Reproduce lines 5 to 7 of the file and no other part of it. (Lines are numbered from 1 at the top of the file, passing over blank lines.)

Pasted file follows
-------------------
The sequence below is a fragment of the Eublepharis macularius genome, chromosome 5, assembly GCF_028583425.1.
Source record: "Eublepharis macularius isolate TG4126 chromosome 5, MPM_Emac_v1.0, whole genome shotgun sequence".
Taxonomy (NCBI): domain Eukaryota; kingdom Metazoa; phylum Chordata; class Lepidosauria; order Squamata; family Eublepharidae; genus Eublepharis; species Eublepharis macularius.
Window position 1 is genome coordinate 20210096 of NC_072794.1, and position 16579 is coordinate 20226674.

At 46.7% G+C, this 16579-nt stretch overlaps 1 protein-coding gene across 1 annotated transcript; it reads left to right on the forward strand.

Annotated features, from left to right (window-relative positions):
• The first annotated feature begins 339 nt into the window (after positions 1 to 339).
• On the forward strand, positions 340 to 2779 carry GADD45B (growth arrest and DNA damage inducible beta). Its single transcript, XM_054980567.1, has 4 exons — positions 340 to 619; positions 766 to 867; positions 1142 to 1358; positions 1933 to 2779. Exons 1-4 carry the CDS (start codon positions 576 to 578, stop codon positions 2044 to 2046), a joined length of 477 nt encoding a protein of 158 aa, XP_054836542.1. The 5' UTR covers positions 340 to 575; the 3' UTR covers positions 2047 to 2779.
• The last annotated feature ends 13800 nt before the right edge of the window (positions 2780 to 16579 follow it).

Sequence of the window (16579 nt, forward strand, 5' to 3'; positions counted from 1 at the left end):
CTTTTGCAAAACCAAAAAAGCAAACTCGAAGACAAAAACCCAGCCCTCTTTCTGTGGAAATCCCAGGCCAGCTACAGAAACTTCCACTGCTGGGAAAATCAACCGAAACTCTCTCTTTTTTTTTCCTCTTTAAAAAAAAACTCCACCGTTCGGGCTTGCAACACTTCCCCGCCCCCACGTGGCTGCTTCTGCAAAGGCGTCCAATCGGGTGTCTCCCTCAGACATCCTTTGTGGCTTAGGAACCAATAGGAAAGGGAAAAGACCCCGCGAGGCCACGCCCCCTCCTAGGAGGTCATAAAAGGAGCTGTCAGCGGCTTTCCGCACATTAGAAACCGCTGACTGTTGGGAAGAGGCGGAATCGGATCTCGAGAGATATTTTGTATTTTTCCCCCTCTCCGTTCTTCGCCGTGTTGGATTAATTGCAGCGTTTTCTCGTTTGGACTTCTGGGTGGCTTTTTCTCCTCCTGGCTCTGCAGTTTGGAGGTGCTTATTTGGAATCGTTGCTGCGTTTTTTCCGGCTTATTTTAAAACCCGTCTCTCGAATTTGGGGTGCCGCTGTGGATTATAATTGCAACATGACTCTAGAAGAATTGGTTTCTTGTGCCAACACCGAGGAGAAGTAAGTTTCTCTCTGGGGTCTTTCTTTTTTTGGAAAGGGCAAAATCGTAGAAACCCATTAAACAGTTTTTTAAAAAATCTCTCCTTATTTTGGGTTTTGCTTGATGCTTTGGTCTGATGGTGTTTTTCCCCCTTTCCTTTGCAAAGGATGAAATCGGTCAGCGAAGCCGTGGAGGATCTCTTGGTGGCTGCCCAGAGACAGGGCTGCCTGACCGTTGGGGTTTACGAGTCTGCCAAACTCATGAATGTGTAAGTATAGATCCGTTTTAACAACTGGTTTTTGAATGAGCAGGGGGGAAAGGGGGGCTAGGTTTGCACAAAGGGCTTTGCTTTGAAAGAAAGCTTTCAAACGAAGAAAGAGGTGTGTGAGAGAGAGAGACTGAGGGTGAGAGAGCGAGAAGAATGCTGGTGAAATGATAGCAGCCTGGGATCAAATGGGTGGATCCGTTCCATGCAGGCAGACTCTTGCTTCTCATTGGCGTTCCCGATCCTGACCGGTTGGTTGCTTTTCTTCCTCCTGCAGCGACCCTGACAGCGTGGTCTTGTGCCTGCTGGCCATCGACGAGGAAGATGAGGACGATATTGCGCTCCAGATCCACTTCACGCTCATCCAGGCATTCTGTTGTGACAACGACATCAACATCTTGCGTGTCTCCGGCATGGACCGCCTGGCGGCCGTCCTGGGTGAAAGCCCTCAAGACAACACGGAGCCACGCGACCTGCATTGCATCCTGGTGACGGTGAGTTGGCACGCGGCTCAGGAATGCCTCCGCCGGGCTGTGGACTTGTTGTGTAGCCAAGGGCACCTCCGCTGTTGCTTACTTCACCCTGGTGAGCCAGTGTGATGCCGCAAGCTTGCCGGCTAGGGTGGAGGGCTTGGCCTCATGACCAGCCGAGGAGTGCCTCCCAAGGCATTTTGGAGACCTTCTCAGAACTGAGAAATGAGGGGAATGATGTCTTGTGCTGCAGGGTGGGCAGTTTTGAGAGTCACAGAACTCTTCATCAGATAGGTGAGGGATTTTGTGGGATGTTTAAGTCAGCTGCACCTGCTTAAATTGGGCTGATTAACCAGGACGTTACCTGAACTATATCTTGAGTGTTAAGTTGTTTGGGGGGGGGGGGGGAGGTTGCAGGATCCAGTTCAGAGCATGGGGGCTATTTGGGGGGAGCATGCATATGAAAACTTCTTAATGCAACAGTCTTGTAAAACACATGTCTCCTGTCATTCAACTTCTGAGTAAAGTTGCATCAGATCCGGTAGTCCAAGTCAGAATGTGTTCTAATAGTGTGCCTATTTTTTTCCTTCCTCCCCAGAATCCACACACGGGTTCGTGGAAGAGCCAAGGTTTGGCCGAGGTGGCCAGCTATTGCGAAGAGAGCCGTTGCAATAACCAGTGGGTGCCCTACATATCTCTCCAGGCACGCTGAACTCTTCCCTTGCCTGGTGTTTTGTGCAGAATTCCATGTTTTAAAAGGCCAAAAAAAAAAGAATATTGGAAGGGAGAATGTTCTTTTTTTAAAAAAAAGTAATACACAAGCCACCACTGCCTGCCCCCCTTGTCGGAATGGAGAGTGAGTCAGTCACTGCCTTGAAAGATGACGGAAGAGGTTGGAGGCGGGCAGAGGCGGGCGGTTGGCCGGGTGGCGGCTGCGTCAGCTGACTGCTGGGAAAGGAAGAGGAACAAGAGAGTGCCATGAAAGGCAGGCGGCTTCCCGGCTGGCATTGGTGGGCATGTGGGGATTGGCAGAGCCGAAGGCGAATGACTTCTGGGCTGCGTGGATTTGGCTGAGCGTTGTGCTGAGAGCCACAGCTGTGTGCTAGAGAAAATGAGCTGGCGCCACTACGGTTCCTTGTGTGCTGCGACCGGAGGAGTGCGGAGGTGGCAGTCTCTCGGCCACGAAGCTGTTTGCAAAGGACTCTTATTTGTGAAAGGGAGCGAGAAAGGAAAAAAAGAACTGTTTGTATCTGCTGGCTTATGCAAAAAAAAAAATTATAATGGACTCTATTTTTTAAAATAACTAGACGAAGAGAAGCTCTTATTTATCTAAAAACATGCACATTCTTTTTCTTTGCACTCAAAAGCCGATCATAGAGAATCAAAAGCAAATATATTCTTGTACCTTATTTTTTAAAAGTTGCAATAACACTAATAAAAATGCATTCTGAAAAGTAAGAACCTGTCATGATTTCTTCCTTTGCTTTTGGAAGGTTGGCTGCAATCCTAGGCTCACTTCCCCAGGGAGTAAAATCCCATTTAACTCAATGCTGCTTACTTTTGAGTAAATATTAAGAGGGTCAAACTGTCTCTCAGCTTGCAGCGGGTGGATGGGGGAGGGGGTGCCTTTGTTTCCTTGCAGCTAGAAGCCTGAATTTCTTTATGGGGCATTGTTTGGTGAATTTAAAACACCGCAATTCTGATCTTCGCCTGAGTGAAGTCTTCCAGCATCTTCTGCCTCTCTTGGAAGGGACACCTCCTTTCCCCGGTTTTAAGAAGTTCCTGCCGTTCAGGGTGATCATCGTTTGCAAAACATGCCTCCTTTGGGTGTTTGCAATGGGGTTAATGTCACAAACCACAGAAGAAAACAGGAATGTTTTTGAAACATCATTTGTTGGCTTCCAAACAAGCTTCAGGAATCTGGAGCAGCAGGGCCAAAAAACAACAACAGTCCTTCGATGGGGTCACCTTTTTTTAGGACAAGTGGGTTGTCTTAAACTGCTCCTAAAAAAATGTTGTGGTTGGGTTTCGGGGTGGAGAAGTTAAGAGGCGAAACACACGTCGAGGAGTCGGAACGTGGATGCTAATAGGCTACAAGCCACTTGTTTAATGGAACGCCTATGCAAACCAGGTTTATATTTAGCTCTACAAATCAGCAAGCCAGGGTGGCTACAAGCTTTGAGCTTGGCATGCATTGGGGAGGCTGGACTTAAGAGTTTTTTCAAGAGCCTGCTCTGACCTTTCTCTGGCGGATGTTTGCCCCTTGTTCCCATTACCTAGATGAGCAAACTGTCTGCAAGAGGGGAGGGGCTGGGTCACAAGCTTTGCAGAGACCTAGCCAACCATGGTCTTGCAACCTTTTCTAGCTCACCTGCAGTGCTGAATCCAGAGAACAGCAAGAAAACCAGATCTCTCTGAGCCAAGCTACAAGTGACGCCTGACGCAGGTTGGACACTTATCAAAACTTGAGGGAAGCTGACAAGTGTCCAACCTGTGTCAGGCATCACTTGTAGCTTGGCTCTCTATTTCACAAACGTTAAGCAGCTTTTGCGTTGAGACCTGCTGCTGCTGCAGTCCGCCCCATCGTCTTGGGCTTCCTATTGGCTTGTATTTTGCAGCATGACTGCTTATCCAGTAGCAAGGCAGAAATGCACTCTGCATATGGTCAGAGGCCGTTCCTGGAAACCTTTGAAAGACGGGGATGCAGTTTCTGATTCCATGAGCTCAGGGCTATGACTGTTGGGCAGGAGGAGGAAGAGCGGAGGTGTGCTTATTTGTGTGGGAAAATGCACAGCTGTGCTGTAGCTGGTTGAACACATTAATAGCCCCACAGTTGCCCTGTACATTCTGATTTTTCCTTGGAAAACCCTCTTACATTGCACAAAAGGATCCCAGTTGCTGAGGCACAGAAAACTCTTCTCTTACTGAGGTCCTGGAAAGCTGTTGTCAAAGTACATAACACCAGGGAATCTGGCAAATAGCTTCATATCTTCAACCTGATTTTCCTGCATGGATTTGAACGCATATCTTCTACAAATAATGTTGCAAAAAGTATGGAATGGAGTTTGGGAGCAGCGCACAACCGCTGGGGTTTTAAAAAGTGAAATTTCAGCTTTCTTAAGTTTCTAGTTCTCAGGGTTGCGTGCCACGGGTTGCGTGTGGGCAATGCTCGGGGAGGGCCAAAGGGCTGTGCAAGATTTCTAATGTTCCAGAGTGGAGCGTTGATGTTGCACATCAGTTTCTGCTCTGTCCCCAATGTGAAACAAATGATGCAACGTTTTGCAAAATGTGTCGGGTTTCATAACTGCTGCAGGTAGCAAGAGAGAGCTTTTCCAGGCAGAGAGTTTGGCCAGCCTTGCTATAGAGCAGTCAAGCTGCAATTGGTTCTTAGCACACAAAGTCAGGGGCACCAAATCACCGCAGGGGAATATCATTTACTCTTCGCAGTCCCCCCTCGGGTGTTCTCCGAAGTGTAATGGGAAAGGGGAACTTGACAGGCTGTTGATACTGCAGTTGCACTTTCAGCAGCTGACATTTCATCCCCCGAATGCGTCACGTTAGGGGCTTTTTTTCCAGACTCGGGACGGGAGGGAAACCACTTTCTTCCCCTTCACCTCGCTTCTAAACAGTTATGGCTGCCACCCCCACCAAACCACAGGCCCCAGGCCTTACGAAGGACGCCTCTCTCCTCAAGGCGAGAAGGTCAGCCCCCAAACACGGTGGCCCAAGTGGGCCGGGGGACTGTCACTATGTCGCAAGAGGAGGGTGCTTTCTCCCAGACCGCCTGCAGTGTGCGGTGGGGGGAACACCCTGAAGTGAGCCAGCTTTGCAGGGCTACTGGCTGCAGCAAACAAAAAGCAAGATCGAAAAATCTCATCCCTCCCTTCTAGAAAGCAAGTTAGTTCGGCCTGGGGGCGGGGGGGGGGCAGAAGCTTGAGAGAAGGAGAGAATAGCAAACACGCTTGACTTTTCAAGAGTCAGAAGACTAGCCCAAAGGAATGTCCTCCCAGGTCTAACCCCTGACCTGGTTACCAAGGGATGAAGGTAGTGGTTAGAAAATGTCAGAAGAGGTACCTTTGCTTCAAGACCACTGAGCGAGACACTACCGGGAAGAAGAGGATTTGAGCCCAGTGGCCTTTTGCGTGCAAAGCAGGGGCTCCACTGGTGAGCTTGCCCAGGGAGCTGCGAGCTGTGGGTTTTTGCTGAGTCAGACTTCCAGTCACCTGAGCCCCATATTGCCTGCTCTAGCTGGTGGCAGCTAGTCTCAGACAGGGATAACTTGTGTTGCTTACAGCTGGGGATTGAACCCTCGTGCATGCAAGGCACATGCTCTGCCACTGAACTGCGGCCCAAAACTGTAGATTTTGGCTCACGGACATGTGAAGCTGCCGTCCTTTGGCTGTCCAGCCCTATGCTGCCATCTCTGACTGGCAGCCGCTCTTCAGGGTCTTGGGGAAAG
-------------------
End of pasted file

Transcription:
At 46.7% G+C, this 16579-nt stretch overlaps 1 protein-coding gene across 1 annotated transcript; it reads left to right on the forward strand.

Annotated features, from left to right (window-relative positions):
• The first annotated feature begins 339 nt into the window (after positions 1 to 339).